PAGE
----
She said the clinic has had agreements with a local hospital and an ambulance company on file with state regulators for years and that the officials are now raising "nitpicky issues" about the documents as an excuse to revoke the clinic's license.
Among the state's complaints was that the agreement with the University of Louisville Hospital was signed by the head of the obstetrics, gynecology and women's health department rather than the owner of the hospital. The university declined to consider the clinic's request for another signature until after the trial is over, Amiri said.
Regulators also complained that the agreement with the Mercy Ambulance Service did not specify to which hospital patients would be transferred -- a problem that has since been rectified.
Planned Parenthood of Indiana and Kentucky, which joined EMW's lawsuit in June, said in court documents that it had obtained evidence through the discovery process suggesting that Bevin's administration used the threat of funding cuts to pressure the hospital into backing out of its transfer agreement -- an allegation denied by the governor's office.
"The Bevin administration is working diligently to protect the health, welfare and lives of women in Kentucky," said Amanda Stamper, a spokeswoman for the governor.
She said in an email that the requirement for transfer agreements applies to other healthcare facilities in Kentucky and has been in effect for 19 years. "It is telling that the abortion industry believes that it alone should be exempt from these important safety measures," Stamper said.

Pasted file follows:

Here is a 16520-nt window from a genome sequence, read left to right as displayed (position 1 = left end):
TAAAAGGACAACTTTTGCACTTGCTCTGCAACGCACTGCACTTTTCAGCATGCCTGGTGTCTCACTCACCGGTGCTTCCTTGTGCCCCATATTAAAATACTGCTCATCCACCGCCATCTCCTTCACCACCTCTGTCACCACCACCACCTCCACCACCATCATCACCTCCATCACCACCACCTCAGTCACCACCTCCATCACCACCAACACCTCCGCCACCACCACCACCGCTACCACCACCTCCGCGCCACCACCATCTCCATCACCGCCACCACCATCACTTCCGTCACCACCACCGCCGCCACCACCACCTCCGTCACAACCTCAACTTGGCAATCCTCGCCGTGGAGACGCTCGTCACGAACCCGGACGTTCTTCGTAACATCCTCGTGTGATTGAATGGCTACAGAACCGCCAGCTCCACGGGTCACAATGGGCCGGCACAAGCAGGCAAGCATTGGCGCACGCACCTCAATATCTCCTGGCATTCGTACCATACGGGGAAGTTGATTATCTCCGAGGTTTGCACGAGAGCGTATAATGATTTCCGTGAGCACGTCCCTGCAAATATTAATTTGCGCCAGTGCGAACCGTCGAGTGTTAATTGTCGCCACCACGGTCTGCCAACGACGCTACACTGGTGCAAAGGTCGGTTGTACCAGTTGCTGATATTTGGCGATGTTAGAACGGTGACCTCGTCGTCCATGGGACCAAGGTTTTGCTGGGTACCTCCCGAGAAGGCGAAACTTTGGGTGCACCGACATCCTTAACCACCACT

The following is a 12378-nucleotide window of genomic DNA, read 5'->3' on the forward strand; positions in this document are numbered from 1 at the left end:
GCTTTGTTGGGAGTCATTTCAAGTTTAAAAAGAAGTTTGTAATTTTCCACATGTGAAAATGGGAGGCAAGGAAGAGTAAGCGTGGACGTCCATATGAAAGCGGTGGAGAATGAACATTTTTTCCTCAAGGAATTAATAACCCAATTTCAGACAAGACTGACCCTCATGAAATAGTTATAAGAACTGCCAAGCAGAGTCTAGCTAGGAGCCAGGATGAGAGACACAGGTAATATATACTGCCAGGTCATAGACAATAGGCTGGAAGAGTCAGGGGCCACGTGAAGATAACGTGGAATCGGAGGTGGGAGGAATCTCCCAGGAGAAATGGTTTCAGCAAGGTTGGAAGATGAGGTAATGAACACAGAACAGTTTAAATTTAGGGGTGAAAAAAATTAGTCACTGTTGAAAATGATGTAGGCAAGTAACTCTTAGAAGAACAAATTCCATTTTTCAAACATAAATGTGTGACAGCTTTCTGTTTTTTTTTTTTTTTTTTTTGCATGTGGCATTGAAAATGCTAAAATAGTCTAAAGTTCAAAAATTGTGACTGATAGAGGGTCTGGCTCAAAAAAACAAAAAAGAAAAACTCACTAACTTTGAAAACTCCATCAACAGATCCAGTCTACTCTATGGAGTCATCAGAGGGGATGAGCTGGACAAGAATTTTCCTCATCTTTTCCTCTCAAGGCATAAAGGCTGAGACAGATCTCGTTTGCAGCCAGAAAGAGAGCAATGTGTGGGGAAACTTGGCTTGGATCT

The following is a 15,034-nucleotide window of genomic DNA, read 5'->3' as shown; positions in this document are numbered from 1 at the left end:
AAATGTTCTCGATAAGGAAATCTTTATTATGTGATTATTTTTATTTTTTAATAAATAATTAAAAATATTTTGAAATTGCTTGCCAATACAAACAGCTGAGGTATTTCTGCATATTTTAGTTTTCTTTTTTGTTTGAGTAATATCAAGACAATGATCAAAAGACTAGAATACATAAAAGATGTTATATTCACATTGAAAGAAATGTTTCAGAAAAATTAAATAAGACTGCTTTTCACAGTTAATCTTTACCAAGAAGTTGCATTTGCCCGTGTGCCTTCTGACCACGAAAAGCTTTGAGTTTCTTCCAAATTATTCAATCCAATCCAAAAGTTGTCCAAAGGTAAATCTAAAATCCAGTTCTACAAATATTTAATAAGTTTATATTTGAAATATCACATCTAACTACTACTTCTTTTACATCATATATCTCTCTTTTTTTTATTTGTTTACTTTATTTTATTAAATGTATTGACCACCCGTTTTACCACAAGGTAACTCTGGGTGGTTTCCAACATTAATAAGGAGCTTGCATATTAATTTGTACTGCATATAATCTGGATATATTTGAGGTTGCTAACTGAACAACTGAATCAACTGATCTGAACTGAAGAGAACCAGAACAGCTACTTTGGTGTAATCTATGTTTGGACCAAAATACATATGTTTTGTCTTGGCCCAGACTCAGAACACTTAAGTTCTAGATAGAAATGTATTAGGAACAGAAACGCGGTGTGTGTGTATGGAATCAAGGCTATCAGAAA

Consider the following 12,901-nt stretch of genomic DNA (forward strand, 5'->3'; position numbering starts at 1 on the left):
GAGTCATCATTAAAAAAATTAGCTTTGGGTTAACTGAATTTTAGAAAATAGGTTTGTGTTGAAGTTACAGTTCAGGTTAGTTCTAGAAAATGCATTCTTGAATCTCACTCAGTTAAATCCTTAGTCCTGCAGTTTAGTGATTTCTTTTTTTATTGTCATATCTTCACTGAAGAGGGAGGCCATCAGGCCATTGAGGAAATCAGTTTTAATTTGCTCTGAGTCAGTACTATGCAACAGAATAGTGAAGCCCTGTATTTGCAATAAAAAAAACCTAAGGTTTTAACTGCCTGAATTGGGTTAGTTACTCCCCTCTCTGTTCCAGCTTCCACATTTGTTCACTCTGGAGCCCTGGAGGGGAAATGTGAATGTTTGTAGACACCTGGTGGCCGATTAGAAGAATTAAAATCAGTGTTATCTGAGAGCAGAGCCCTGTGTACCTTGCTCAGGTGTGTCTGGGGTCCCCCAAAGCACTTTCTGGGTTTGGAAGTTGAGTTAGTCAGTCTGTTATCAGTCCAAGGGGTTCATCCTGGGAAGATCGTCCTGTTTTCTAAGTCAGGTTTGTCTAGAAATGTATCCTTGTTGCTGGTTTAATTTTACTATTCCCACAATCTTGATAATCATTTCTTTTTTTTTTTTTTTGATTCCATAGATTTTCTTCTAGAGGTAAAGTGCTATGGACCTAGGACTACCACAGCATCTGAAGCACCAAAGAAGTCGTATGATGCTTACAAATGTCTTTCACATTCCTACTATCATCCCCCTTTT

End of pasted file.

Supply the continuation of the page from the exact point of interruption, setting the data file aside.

The lawsuit contends that such agreements do nothing to improve patient care.
"Complications from abortion in general are rare," EMW's lawyers said in the complaint. "In the exceedingly rare event that a complication requiring hospitalization does occur while a patient is at an abortion facility, ambulance companies will readily pick up patients, and hospitals are required by law to accept patients in an emergency."
Lawyers for the state countered in court filings that such "self-serving statements about the rarity of complications from abortion gloss over the fact that complications do occur, and transport agreements are important safeguards for women's health in the event of such complications."
The state says the effects of closing the clinic would not be as drastic as the plaintiffs contend.
"Kentucky law permits licensed hospitals to perform abortions without being separately licensed as an abortion facility," its attorneys said. "Kentucky women would also have access to abortions at nearby facilities in contiguous states."
Marshall said many of his patients already travel long distances to get their abortions, adding to the expense and taking away more time from work and children.
"After overcoming so much to come to our clinic, our patients are forced to face a final obstacle: the incessant bullying and harassment of protesters outside the clinic," he told reporters during a telephone conference call.
The clinic has obtained a court order allowing it to remain open pending a decision in the case. The hearings are expected to last three days.
(c)2017 the Los Angeles Times